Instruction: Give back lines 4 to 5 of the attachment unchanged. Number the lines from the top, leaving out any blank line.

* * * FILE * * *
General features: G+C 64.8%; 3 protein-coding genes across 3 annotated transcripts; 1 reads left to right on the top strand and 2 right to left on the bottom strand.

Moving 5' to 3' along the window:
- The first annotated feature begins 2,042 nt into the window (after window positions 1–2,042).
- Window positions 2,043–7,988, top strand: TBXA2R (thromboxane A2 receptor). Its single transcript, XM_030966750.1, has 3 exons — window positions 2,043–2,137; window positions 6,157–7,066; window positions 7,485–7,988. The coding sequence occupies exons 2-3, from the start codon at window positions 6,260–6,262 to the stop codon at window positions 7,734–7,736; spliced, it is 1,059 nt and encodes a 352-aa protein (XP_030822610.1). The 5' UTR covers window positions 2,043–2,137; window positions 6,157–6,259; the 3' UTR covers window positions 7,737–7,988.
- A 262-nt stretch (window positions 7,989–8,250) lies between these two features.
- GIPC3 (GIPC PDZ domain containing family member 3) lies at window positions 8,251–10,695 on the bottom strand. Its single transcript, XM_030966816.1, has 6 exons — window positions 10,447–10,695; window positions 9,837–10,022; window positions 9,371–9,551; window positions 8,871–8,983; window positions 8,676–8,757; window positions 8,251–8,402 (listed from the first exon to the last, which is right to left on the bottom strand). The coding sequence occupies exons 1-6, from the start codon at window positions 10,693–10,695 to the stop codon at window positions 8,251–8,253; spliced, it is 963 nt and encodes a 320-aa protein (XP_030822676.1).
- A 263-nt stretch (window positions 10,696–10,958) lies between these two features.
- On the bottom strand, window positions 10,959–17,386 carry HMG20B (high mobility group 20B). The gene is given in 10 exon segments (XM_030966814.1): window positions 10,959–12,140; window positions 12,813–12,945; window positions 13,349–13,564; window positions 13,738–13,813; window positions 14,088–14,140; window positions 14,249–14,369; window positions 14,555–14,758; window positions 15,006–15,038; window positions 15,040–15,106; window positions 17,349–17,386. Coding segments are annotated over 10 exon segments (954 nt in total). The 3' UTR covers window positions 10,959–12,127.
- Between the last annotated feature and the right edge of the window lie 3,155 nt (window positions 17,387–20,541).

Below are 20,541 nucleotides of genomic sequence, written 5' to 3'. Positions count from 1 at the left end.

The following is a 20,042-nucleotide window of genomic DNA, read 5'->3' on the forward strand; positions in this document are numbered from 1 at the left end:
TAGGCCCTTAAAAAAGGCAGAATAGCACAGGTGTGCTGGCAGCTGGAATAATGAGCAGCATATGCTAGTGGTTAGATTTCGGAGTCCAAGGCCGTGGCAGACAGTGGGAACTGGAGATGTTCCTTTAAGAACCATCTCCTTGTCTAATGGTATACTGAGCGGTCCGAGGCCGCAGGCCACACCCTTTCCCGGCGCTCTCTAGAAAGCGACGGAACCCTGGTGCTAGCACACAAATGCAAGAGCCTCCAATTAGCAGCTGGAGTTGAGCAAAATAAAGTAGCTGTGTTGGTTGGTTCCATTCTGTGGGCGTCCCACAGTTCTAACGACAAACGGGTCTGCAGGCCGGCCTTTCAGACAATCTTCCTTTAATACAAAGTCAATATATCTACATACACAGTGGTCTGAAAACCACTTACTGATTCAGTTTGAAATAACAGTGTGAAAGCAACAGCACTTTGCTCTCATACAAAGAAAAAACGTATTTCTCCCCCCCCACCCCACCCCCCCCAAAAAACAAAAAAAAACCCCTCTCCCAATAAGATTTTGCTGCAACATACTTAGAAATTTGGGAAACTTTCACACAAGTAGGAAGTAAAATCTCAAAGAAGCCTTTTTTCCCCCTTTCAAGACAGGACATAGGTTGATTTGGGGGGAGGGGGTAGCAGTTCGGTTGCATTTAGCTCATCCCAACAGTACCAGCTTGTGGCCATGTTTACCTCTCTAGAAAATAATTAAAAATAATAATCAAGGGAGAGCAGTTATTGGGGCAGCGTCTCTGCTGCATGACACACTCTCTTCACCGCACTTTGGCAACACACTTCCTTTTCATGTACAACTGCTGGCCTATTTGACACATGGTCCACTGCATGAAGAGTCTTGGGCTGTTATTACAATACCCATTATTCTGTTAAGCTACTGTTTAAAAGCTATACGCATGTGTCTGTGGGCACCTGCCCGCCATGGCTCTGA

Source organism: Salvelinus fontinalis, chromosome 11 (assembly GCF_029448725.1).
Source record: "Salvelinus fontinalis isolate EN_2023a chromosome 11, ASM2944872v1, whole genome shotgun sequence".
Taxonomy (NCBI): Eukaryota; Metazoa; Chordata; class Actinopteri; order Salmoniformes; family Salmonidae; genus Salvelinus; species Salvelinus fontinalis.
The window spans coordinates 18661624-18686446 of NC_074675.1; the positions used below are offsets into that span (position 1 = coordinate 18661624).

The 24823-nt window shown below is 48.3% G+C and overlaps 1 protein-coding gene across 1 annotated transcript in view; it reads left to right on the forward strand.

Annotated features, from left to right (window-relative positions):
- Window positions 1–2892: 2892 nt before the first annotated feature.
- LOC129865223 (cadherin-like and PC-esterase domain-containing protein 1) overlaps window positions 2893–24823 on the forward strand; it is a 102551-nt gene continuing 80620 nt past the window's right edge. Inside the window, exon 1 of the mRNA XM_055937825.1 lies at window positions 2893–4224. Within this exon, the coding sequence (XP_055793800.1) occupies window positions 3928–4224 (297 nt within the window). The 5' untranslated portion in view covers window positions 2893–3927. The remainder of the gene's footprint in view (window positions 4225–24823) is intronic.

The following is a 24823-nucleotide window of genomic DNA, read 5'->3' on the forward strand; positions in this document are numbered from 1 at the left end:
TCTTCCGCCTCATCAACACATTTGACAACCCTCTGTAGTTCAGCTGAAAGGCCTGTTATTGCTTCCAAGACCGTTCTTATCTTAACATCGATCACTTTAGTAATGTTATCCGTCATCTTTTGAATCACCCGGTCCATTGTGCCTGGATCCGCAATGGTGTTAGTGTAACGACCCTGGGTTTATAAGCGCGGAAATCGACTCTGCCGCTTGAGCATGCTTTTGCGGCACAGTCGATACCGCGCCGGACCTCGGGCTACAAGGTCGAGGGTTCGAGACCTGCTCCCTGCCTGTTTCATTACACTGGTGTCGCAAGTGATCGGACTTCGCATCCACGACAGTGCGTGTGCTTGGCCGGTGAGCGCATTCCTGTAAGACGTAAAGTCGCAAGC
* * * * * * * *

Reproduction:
- Window positions 2,043–7,988, top strand: TBXA2R (thromboxane A2 receptor). Its single transcript, XM_030966750.1, has 3 exons — window positions 2,043–2,137; window positions 6,157–7,066; window positions 7,485–7,988. The coding sequence occupies exons 2-3, from the start codon at window positions 6,260–6,262 to the stop codon at window positions 7,734–7,736; spliced, it is 1,059 nt and encodes a 352-aa protein (XP_030822610.1). The 5' UTR covers window positions 2,043–2,137; window positions 6,157–6,259; the 3' UTR covers window positions 7,737–7,988.
- A 262-nt stretch (window positions 7,989–8,250) lies between these two features.